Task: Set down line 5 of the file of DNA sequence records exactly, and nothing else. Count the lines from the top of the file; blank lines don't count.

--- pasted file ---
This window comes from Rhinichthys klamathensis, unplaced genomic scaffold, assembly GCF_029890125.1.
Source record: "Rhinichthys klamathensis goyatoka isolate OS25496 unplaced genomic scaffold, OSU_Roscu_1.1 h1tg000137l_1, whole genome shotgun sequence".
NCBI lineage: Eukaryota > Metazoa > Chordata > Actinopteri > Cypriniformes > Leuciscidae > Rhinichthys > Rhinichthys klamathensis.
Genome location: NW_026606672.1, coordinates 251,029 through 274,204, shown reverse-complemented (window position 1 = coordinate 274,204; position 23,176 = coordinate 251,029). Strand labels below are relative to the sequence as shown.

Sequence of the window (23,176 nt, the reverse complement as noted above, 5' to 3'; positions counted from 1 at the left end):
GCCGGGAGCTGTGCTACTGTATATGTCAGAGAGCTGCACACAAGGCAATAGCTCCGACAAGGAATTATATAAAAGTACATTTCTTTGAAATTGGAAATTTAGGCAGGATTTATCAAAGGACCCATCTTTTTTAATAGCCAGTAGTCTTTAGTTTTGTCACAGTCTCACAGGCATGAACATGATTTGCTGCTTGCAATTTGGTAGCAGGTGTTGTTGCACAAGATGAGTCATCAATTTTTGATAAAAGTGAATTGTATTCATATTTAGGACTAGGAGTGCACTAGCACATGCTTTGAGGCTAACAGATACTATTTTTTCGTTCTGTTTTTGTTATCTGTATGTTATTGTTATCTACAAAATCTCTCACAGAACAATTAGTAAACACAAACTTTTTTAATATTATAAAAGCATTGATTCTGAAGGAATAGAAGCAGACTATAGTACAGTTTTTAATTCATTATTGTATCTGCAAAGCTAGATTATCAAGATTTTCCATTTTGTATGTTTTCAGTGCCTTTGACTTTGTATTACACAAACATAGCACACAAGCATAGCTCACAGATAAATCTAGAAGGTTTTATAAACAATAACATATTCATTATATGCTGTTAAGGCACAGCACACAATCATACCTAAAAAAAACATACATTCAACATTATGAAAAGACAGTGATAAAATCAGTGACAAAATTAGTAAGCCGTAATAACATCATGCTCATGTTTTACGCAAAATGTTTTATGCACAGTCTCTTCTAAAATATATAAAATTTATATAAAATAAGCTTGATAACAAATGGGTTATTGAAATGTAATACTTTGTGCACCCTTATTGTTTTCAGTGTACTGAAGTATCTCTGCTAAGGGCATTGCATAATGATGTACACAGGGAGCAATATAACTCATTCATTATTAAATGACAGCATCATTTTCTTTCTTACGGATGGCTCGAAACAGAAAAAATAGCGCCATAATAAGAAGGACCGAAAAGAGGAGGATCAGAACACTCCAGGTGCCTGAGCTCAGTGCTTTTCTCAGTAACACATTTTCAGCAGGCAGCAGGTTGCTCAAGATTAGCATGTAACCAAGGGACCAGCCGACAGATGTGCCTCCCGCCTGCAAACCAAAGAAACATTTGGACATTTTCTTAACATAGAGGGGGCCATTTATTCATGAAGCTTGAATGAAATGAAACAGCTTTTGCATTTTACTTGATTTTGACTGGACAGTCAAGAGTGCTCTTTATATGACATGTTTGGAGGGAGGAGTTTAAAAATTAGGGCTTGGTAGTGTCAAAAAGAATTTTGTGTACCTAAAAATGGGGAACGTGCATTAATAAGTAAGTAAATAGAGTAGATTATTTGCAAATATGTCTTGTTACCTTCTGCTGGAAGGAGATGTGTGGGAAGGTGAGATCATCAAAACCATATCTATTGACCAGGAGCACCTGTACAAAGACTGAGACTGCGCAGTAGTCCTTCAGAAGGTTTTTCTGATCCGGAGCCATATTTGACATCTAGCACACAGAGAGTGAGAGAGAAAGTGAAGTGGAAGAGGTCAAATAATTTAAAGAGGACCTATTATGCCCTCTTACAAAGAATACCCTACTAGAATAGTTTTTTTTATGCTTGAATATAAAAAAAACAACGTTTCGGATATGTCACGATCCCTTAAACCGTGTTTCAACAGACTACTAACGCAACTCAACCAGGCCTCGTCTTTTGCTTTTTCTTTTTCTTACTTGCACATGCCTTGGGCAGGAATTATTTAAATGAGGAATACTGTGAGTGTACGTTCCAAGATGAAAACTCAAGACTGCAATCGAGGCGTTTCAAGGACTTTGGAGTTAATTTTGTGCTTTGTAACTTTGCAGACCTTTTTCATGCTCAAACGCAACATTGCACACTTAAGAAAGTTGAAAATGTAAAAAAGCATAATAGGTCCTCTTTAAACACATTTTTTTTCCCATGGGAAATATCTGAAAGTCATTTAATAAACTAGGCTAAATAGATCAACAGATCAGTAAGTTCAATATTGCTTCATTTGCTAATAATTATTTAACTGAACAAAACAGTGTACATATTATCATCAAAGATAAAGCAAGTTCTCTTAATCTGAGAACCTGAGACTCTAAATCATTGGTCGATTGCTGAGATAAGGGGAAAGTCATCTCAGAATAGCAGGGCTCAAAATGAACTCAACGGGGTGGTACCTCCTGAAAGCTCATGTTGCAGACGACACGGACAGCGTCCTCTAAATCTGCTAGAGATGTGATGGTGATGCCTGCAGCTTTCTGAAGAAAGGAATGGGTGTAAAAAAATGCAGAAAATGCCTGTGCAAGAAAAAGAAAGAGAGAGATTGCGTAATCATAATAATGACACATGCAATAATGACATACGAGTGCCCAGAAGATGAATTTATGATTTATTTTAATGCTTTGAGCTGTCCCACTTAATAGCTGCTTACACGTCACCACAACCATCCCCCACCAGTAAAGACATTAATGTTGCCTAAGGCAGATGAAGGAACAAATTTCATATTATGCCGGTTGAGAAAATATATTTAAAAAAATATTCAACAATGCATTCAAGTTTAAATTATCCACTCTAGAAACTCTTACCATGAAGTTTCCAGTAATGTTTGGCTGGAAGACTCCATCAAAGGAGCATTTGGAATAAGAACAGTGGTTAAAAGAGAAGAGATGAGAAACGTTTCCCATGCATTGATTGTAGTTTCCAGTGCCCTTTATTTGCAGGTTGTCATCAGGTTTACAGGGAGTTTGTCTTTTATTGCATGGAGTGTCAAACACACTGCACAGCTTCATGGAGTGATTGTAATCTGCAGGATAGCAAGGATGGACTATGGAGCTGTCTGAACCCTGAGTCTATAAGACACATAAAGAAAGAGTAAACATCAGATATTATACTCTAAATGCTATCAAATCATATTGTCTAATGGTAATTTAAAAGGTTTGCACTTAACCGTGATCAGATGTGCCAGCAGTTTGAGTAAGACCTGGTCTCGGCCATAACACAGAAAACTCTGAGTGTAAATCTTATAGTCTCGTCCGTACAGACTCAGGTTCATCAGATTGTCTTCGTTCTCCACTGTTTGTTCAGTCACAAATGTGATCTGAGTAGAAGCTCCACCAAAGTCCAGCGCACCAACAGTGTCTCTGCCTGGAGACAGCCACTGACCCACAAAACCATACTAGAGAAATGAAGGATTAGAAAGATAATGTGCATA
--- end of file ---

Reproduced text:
Sequence of the window (23,176 nt, the reverse complement as noted above, 5' to 3'; positions counted from 1 at the left end):